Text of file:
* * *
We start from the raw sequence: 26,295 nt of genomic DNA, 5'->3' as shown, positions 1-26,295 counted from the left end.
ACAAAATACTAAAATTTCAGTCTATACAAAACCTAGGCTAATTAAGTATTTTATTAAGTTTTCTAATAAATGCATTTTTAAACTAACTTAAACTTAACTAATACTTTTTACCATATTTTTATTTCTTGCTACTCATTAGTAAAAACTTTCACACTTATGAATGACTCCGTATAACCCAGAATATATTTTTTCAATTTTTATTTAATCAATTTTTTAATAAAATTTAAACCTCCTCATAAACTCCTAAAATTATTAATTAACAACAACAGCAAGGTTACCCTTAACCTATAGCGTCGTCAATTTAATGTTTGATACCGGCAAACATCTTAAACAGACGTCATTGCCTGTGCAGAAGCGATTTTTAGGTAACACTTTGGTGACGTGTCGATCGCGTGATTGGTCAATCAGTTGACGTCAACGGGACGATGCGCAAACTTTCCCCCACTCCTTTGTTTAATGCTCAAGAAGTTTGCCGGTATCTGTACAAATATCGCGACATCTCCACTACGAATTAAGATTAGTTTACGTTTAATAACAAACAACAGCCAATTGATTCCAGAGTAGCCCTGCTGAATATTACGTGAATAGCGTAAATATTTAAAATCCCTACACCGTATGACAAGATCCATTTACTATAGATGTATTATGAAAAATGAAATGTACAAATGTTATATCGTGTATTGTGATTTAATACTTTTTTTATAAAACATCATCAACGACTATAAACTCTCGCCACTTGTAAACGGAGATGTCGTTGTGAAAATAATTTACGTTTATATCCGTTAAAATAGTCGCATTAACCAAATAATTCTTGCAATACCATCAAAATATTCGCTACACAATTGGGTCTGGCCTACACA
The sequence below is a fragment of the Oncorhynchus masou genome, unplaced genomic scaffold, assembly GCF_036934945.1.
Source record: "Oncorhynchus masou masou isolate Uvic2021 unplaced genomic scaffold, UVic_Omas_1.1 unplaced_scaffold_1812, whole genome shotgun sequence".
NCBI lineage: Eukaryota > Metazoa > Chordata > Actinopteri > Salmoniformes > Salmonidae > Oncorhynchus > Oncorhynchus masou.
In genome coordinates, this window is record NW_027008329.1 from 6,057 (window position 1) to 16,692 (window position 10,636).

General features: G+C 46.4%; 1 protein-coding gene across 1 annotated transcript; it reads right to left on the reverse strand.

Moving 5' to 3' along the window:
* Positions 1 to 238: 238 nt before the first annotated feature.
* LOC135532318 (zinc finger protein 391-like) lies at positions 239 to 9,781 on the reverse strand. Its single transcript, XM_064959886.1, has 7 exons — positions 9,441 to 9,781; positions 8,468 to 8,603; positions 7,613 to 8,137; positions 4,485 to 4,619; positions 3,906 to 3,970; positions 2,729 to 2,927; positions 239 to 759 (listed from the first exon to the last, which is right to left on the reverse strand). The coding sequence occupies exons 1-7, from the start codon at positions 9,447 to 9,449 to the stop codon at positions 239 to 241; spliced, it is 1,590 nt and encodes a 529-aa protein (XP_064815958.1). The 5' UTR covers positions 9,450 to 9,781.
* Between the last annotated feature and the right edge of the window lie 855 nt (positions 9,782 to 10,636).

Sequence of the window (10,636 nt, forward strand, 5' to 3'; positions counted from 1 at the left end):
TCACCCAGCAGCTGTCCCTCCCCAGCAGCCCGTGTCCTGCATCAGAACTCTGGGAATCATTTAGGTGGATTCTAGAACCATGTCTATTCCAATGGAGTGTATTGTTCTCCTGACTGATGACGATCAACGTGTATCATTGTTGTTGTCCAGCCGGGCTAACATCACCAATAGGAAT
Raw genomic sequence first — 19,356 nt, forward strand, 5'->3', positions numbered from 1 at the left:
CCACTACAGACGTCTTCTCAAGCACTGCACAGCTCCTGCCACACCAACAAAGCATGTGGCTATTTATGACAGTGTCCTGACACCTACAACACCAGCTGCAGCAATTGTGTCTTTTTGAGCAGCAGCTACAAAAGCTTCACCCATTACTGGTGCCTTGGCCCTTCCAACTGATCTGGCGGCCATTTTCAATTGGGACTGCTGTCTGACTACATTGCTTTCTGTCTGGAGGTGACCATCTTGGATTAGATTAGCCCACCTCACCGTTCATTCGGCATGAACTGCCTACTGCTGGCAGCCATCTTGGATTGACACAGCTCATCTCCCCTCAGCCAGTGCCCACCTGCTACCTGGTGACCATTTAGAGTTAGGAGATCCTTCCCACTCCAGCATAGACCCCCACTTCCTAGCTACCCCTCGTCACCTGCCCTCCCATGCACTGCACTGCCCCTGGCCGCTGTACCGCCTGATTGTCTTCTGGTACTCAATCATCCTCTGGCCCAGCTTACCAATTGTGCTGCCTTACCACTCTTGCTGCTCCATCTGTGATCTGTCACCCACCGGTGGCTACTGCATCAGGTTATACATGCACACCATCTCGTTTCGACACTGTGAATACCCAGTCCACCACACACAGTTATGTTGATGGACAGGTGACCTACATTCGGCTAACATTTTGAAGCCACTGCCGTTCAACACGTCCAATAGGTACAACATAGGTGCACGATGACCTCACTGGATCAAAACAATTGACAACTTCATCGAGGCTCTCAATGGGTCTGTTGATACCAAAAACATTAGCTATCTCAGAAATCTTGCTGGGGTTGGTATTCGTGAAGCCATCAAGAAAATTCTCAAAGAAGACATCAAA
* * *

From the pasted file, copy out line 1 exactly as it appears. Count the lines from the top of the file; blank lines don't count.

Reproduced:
We start from the raw sequence: 26,295 nt of genomic DNA, 5'->3' as shown, positions 1-26,295 counted from the left end.